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DRZ-S brighter bulb?

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I apologize if this has been covered already.

Are these bulbs a direct replacement? No other modification required?

Thanks in advance.

J

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I have read a lot about lights lately and it is the opinion of the experts that there is not much to be gained by using the higher wattage or "blue tint" bulbs. The lense/reflector is designed for a specific bulb if a specific brightness with the filament in a specific focused location. The "blue tint" (star brights) actually have less light output, they just look whiter. The first thing I would do is check voltage at the headlight (light on) to make sure you have full voltage at the bulb. At least 13 volts. For more light, add another light with a beam focus that meets your needs.

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I have read a lot about lights lately and it is the opinion of the experts that there is not much to be gained by using the higher wattage
Noble the advantage of the PIAA is its not a higher wattage.... Its a standard wattage but they use different gasses around the filament to get a whiter color temp and brighter output. It truely makes a huge difference. Look at the pics DRZOOMN posted in the other post. I think PIAAs claim of 55/60W having equiv light output of a 100/110W standard halogen is about right.

I would agree the cheapo run of the mill "blue" halogens aren't that great. You get what you pay for.

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I have read a lot about lights lately and it is the opinion of the experts that there is not much to be gained by using the higher wattage or "blue tint" bulbs. The lense/reflector is designed for a specific bulb if a specific brightness with the filament in a specific focused location. The "blue tint" (star brights) actually have less light output, they just look whiter. The first thing I would do is check voltage at the headlight (light on) to make sure you have full voltage at the bulb. At least 13 volts. For more light, add another light with a beam focus that meets your needs.

scoll down and check out the pics i posted in the other thread. i agree i'm sure there are blue tint bulbs that just tint, but the piaa xtreme whites do work better. you can see in the comparison pics that the piaa's were able to light up a wider area and you can see more details in the trees. with one bulb the diff may not show as much but i am very pleased with the results of my upgrade on my tiger. as i said in that post all pics were taken with a digital slr with the same exposure time and fstop.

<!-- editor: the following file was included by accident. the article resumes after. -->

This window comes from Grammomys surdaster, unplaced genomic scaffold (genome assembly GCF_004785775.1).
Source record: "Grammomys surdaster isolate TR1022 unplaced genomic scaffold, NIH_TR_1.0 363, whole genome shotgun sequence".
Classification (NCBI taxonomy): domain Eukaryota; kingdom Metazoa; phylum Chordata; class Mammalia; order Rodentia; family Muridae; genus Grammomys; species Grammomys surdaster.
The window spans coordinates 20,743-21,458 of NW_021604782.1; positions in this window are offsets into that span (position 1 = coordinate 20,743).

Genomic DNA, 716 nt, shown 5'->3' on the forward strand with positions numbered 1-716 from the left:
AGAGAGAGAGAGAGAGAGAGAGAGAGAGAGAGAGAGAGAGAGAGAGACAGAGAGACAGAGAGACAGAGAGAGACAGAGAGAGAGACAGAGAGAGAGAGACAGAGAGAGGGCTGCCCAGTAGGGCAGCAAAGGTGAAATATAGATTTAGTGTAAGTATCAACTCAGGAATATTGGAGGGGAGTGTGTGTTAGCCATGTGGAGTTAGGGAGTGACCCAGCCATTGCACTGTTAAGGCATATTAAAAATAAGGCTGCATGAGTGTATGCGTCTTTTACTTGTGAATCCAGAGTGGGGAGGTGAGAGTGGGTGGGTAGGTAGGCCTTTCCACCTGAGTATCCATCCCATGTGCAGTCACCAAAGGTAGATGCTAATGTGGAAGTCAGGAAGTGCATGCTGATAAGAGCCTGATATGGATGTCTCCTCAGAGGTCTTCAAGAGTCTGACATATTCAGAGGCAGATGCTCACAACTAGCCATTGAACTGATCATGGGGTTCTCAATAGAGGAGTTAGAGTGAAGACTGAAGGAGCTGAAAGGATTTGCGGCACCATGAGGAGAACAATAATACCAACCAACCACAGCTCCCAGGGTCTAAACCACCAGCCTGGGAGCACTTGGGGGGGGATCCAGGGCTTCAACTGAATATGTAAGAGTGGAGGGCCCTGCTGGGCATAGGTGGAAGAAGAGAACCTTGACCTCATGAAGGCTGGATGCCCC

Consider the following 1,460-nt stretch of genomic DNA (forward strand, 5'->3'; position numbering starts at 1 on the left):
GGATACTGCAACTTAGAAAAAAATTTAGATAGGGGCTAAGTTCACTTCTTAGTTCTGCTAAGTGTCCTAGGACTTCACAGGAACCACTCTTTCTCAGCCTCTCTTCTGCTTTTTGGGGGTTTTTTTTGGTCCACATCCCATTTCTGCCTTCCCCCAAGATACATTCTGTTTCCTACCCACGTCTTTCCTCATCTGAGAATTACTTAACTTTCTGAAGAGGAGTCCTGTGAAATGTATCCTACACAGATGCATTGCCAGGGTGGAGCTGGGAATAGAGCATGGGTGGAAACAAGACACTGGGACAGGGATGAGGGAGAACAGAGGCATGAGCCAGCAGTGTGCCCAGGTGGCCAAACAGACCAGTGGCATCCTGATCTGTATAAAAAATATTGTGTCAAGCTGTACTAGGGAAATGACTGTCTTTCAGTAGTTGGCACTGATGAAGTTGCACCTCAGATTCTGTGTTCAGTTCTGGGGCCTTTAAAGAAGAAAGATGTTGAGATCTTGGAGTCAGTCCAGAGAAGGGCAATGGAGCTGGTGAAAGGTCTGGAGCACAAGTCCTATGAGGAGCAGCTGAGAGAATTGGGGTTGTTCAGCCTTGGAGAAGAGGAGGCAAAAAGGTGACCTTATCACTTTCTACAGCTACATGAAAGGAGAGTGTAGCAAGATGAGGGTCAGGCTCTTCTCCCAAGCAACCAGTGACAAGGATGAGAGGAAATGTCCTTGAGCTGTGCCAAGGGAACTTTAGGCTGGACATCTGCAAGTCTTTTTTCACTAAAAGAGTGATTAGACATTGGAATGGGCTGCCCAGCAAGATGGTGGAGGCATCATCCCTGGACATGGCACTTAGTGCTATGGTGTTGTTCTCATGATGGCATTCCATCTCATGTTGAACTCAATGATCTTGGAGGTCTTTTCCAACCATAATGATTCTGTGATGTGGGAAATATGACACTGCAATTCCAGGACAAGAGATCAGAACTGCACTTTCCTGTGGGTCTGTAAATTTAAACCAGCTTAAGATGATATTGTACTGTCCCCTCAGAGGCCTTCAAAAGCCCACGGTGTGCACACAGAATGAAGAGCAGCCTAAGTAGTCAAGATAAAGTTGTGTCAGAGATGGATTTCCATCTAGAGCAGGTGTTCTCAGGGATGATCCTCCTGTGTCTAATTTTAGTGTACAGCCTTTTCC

http://www.thumpertalk.com/forum/showthread.php?t=212042

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I use Hella 55W/100W H4 clear bulbs. They are noticeably brighter on high beam and not any different on low bean as I would expect.

I tried cheap blue tint bulbs on my car once; they did not last a week before I removed them.

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Noble the advantage of the PIAA is its not a higher wattage.... Its a standard wattage but they use different gasses around the filament to get a whiter color temp and brighter output. It truely makes a huge difference. Look at the pics DRZOOMN posted in the other post. I think PIAAs claim of 55/60W having equiv light output of a 100/110W standard halogen is about right.

I would agree the cheapo run of the mill "blue" halogens aren't that great. You get what you pay for.

I have a PIAA Superwhite H4 in my S and honestly, I cant really tell the diff from the stock bulb. Is it just me?

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I have a PIAA Superwhite H4 in my S and honestly, I cant really tell the diff from the stock bulb. Is it just me?

eh, it's hard to say. i think my bulbs were pretty old and tired and the fact there are two lights maybe makes the difference more noticable. that's why i took the pics, i wanted to see if there really was a diff. for me there was, but like i said, this is on my 98 triumph tiger, not my DRZ.

cheers

droo

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Sonig,

Hard to say. Could be the PIAA Is no different. Could be you have a voltage problem. PIAA sells lights, I don't know if they actually make the bulbs but it makes no difference if they do or not, PIAA is a quality product. Bulbs have a tolerance for light-out put per power input to meet the standards for whatever bulb it is. Manufactures can use the "tolerance zone" to provide more lumens or longer life. But if a bulb is a true H4 (or whatever) the light out-put is going to be with in that tolerance. Again, the best way to make sure you are getting all the light you are intended to have is to check the voltage at the bulb. Light out-put decreases drastically with just a little voltage drop.

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eh, it's hard to say. i think my bulbs were pretty old and tired and the fact there are two lights maybe makes the difference more noticable. that's why i took the pics, i wanted to see if there really was a diff. for me there was, but like i said, this is on my 98 triumph tiger, not my DRZ.

cheers

droo

Good point. I am in the process of puttng in new bulbs in my wife's car (91 Acura). The old bulds are the original Stanly HB1LL (9004 Long Life). I expect just new bulbs will make a big difference. One of the features of long life bulbs is they last so long they give less light as they age.

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I think PIAAs claim of 55/60W having equiv light output of a 100/110W standard halogen is about right.

that is a marketing gimmick. PIAA makes quality products but they have alot of marketing hype to get you to pay their triple price.

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